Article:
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Adenosine deaminase deficiency
Adenosine deaminase deficiency, or ADA deficiency, is an inherited immunodeficiency syndrome accounting for about 25% of all cases of severe combined immunodeficiency (SCID).
Additional recommended knowledge
This disease is due to a lack of the enzyme adenosine deaminase coded for by a gene on chromosome 20. There is an accumulation of dATP, which causes an increase in S-adenosylhomocysteine; both substances are toxic to immature lymphoid cells, so fail to reach maturity. As a result, the immune system of the afflicted person is severely compromised or completely lacking.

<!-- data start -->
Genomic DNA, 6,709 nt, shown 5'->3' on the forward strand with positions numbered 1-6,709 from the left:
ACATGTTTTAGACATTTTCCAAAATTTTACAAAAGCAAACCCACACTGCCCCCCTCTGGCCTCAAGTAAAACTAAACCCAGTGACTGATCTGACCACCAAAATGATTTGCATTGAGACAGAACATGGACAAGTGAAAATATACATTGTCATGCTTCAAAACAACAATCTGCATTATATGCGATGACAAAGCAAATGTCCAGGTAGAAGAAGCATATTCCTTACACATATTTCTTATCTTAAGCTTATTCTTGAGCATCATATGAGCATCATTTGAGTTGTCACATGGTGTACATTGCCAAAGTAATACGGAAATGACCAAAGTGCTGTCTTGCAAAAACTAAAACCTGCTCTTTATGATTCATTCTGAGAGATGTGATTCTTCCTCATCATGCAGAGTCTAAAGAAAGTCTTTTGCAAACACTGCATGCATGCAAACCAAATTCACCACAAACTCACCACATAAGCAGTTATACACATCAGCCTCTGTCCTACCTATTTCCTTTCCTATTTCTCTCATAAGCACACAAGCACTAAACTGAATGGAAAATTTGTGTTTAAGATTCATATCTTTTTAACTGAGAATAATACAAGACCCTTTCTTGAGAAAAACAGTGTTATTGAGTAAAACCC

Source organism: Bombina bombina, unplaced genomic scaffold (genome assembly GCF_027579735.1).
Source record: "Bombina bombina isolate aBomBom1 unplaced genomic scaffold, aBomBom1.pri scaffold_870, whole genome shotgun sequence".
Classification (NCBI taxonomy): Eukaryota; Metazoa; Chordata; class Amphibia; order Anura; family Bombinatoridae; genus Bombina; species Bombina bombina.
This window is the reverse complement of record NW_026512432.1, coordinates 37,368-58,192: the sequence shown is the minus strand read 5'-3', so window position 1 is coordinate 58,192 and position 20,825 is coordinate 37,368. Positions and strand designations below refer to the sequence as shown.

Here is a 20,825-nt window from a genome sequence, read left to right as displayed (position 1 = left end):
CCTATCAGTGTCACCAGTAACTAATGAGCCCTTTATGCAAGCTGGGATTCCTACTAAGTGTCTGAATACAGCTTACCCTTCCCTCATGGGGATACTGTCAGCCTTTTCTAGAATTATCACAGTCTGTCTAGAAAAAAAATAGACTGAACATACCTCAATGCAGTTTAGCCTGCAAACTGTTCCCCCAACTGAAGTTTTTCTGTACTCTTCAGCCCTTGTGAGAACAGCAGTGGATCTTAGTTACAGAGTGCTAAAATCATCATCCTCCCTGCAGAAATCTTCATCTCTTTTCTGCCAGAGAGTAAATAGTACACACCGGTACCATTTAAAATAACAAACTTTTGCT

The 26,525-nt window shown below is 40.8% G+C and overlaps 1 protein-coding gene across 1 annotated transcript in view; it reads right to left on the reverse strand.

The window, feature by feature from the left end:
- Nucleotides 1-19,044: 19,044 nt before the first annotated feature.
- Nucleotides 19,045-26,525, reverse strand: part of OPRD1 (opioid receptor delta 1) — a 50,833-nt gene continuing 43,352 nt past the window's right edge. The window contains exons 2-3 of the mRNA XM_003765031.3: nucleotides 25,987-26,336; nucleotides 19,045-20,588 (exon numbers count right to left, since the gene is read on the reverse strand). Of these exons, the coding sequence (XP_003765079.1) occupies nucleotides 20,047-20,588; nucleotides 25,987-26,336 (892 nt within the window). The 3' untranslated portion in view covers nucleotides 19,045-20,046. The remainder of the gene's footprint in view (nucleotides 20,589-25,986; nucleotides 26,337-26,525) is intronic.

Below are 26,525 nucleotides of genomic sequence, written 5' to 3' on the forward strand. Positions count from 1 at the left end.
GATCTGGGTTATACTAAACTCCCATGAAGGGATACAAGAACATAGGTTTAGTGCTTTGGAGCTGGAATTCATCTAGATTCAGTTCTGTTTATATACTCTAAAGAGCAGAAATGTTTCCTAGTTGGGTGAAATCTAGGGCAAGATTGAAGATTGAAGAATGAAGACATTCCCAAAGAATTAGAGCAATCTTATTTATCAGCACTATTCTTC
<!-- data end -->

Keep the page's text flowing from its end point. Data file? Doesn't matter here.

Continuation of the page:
The enzyme adenosine deaminase is important for purine metabolism.
On September 14, 1990, the first gene therapy to combat this disease was performed by Dr. W. French Anderson on a four year old girl, Ashanti DeSilva, at the National Institute of Health, Bethesda, Maryland, U.S.A.
The therapy performed was the first successful case of gene therapy.
|This article is licensed under the GNU Free Documentation License. It uses material from the Wikipedia article "Adenosine_deaminase_deficiency". A list of authors is available in Wikipedia.|